Once a month, we’ll chronicle an elusive photographic goal. This month: Long-Eared Owls.
You know what’s a cool bird?
During the long slog of the spirit bear campaign, there would be many days where I felt like giving up. I couldn’t, obviously, so I tried to give myself a few minutes of escape everyday.
While some might find escape-ism in fantasy (I’m looking at you and your Star Wars loving ways, Jill!), mine is Yellowstone.net.
Please hold your laughter. And stay with me.
Y-Net, as it is lovingly referred to, is an online forum for people who, like me, love, obviously, Yellowstone.
Like any online forum, it has its quirks, but the passion of its members – and the time they take to post photos and stories from the park – provide the exact escape I need. A little dose of Yellowstone.
One spring, while I was slogging away on a 100-stop speaking tour (you read that right and, yes, it was an insane idea), I was reading the patented Y-Net trip reports when this image caught my eye.
What in owl world is that?
A long-eared owl!
I’d never heard of this strange, yet striking owl before (keep in mind I spent a great deal of my life avoiding any knowledge of birds…it’s a long story). It looks like it is in a perpetual state of shock.
I knew from that moment that the long-eared owl would become an obsession.
We looked around in Yellowstone that summer, but that particular individual had moved on and finding another lead was impossible. Not the right time, not the right place.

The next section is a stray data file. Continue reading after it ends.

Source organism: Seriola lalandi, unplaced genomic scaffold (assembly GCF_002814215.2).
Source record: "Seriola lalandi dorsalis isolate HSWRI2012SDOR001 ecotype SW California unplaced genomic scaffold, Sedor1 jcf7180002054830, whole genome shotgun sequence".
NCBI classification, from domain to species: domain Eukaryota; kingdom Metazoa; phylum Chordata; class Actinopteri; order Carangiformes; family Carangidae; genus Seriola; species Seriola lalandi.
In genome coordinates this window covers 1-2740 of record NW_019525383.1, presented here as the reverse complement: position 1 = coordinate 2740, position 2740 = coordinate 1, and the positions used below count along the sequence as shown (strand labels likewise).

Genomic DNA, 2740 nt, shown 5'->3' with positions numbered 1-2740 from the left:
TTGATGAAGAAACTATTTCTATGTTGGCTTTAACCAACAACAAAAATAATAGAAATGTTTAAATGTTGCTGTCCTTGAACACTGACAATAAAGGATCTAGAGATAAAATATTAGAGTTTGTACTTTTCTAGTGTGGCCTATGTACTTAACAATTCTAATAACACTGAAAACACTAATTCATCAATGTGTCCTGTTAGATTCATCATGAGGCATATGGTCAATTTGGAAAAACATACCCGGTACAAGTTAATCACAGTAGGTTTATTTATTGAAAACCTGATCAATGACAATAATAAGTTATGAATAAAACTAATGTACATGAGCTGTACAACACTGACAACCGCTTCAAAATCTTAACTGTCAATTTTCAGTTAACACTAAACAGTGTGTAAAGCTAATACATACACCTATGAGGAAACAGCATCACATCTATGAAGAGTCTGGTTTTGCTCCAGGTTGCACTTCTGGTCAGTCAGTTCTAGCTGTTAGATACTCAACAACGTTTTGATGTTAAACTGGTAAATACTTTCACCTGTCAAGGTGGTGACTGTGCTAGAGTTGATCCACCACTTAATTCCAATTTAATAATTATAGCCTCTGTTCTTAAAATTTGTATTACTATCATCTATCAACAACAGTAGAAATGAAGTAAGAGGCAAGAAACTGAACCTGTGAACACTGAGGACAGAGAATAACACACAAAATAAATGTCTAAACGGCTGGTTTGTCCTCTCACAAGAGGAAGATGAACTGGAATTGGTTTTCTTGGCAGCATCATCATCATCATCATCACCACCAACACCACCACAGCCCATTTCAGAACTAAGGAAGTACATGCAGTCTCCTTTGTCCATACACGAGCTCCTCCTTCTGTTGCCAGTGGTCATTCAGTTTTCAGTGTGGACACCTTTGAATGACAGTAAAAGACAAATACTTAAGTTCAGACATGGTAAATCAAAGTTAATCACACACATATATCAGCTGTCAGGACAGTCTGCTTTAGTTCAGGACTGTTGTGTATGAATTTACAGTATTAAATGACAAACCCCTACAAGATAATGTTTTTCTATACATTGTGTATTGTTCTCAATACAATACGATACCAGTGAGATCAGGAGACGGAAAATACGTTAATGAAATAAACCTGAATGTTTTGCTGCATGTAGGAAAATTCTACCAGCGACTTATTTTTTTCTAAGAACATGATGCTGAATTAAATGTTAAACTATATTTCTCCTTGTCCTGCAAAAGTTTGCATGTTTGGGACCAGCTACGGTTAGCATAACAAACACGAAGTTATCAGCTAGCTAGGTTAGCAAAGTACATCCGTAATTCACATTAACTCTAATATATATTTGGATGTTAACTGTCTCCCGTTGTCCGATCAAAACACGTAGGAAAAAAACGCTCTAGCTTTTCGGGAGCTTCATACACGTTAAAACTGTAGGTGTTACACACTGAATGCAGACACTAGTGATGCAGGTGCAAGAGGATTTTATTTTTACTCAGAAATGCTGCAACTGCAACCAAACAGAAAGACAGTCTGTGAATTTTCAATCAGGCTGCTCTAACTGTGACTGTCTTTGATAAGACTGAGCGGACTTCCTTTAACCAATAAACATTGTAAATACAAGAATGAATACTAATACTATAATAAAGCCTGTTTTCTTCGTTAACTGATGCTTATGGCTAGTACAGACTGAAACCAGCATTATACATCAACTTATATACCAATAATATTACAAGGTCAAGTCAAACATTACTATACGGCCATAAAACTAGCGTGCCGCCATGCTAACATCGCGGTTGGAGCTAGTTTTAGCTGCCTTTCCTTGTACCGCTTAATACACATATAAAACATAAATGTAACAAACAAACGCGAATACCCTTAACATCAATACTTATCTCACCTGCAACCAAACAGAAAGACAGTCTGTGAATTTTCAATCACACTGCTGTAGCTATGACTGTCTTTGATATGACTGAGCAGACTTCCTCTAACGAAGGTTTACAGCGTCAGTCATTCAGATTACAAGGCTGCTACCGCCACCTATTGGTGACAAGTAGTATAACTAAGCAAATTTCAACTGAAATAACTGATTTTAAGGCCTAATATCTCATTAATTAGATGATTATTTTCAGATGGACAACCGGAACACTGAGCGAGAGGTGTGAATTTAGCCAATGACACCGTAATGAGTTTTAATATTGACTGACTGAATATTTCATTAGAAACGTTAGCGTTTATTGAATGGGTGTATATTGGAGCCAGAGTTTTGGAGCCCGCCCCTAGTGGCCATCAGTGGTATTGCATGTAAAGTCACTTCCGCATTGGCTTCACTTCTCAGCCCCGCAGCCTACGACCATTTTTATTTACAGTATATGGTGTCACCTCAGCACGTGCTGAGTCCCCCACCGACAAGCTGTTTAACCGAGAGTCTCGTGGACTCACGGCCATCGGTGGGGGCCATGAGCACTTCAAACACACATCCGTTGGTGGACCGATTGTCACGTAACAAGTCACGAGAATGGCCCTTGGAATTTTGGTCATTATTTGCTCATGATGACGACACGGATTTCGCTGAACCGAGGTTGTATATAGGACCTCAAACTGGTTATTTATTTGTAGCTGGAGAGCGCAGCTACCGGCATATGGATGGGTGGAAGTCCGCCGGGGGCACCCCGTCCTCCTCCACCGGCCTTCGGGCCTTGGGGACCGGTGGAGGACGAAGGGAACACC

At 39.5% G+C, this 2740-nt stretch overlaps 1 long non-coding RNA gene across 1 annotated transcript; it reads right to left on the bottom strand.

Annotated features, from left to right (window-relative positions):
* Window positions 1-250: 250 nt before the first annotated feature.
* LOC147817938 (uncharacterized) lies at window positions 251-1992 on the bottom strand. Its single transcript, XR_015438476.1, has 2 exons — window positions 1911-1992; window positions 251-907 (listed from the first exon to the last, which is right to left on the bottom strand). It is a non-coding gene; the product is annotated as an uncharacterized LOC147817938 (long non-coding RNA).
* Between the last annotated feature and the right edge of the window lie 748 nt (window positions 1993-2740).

Back in Toronto, I started my research and, low and behold, they can be found in our fair city. Or close, at least. Hamilton.
Finally hearing word of long-eared owls taking up residence in the city’s 50 Point Conservation Area, we made the trek and started the search.
Apparently photographers had been harassing the owls in the weeks prior to our visit, furthering the needless and hypocritical (on both sides) divide between birders and shooters.
Thankfully a few owls remained in the conservation area and the local ranger-expert was kind enough to point us in the right direction after assurances we’d behave.
The directions couldn’t have been more specific. Go to this one certain tree. Look hard.
And we looked at every bloody tree in the park. No owls.
We said our goodbyes to the kind conservation officer, but she wouldn’t let us leave. She insisted the long-eared owls were indeed in that tree.
Back we went.
Still no luck.
But again, as we went to leave, she turned us around and said we had to get into the tree – and look-up – if we’re to have any luck.
Seriously? That’s not harassing the owls? What in the world could a photographer have done to be more intrusive?
Anyway, with the conservation officers orders, we went back again. And went into the tree.
Nope. No owls.
As I walked out dejectedly, I noticed I was getting the stink eye from a passerby. She inquired if I was photographing the owls.
Having brought her up to speed on our marching orders from the ranger and our lack of luck, she stopped her car, got out, took me by the hand and back under the tree we went.
Well, I’ll be damned.
There were two owls in the tree. How I missed them, I’ll never know.
Stunning – but much smaller than I imagined – I took this one photo for the memory bank and left them in peace, feeling, despite the kind encouragement to look, that I was bothering the owls.
So, you see, like the wolverine and the fox den, I have seen a long-eared owl or two, but I long for a setting where I can photograph them, without causing a disturbance.
The chase is on.